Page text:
Personally, I am going to opt for a little of both, but for anyone that thinks Callahan is in panic-mode right now, that's likely not to be how the first-year coach perceives his current situation. Now, when he got the job, had three weeks left with virtually no staff outside of a recruiting coordinator and a QB coach who would eventually be tutoring the wideouts and he had half a recruiting class yet to find-THAT is panic-mode.
This isn't that.
Yes, there are a lot of offers out on the table which certainly paints the picture that NU is going after anyone and everyone that might even be close to a reasonable shot. One does need to look at the fact that they are going after them at all.
Before Callahan and crew had taken over, the year before, it wasn't too far before this date that year that Frank Solich's new staff was applauded for having something like 75 offers out around the country. That was a lot of players and seemed to convey to most people that NU was really hitting the road and recruiting-something that Solich and the group prior was chided for doing exactly the opposite.
Now, this staff is over 100 offers and doesn't show any signs of slowing down. In fact, day by day there seems to be another and then, another that is a "new offer" from the Big Red.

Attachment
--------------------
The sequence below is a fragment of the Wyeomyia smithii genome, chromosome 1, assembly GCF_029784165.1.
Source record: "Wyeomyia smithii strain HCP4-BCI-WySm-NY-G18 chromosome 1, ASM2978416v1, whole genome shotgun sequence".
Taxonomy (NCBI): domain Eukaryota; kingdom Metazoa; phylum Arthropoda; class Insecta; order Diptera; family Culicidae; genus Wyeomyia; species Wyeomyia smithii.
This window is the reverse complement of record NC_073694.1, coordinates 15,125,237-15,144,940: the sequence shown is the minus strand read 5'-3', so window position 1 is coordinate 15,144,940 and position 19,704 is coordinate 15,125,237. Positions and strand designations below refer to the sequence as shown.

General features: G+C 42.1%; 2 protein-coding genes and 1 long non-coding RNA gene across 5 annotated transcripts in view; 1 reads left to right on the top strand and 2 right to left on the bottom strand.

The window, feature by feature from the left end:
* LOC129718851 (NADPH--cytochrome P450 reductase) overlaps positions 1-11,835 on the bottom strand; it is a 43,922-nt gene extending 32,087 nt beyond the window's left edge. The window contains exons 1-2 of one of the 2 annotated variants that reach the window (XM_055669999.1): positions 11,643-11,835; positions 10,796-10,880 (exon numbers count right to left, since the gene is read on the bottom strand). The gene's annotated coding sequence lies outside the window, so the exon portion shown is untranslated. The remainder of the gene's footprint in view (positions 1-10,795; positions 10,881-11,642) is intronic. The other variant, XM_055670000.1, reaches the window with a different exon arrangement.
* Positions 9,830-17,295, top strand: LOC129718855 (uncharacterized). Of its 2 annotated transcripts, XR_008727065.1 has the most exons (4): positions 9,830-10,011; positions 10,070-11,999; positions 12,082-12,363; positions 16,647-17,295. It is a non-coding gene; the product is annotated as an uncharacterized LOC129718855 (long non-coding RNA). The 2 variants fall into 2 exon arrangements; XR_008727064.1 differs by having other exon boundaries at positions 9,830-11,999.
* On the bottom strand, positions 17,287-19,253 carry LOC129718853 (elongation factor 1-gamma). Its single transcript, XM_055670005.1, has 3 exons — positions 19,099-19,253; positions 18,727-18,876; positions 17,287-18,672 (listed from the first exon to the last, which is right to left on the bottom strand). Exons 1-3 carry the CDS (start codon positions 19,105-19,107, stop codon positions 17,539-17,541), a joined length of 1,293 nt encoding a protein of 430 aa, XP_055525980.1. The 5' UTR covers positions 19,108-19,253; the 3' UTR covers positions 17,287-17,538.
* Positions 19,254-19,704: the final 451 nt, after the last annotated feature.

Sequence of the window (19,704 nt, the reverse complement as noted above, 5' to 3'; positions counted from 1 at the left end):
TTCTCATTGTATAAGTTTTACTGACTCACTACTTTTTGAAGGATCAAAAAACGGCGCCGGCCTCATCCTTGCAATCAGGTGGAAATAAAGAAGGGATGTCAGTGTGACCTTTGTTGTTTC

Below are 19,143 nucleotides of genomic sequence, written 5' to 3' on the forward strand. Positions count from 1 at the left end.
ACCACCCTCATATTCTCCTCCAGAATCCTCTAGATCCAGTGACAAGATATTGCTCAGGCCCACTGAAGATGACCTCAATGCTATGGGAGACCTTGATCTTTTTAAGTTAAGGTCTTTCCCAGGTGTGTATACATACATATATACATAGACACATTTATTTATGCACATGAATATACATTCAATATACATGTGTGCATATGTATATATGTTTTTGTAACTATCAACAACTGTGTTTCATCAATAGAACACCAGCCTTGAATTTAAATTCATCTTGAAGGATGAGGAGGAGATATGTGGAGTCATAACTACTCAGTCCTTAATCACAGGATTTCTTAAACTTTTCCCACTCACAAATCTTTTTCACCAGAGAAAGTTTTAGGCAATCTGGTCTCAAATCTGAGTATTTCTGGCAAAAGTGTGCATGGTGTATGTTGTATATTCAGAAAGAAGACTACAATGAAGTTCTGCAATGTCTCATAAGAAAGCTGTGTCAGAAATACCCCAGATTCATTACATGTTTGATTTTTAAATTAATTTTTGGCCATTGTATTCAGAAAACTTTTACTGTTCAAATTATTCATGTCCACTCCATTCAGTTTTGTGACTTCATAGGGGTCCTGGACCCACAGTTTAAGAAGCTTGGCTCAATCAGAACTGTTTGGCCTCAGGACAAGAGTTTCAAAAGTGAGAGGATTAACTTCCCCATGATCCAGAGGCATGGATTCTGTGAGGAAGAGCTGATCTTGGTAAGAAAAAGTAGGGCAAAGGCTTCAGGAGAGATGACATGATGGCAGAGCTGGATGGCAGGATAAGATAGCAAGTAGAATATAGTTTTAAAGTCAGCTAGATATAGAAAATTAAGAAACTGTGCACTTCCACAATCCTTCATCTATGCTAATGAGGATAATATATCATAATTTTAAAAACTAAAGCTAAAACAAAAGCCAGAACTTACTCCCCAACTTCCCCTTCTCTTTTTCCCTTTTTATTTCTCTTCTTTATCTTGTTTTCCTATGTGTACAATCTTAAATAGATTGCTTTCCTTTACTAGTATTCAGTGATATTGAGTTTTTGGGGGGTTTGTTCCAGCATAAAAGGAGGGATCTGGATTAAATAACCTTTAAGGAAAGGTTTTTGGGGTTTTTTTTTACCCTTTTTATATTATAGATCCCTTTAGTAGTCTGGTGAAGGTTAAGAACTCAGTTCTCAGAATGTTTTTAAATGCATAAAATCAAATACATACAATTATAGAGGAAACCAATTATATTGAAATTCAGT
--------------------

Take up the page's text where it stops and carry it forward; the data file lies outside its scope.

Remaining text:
When Callahan was putting his staff together, it seemed like there was an emphasis on getting coaches with good backgrounds in recruiting. The story has been told more than a few times that out of the 22 starters on Bob Stoops' first championship team, John Blake was responsible for 18 of them being there at all. What all this means though is that for all the recruiting prowess that each coach on this staff might have, they are going to need all of it and more.
Things are about to heat up.
Take into account what goes into recruiting just one single player. First, there is film-review, but that is probably preceded by a lot of phone calls received and made to find out about the player in the first place. After that, if you have made the determination they are worth the offer, you put it together and that's just where the recruiting begins.
Most of these offers are extended to kids that NU has already been recruiting, at least to an extent. That means lots and lots of letters, some even being hand-written by the coaches and that takes a lot of time. Once an offer is extended, that time devoted is going to increase almost exponentially.
More letters, more hand-written letters, trips during May for evaluation. Phone calls during that time as well and once June hits, back to the letters. The season starts and that means more phone calls and more letters along with more phone calls, trips to see them play, more evaluation of their film, more letters, more phone calls and possibly even a visit or more.
Ok, then it's hosting official visits, the school going out of their way to bring out the entire "dog and pony" show for each, trying to make every single player feel like they are the one player they need.
More phone calls, more letters, more visits and if the player has decided to wait until after their own season to finish, this process could go all the way thru January and even up to February, the month for "signing day".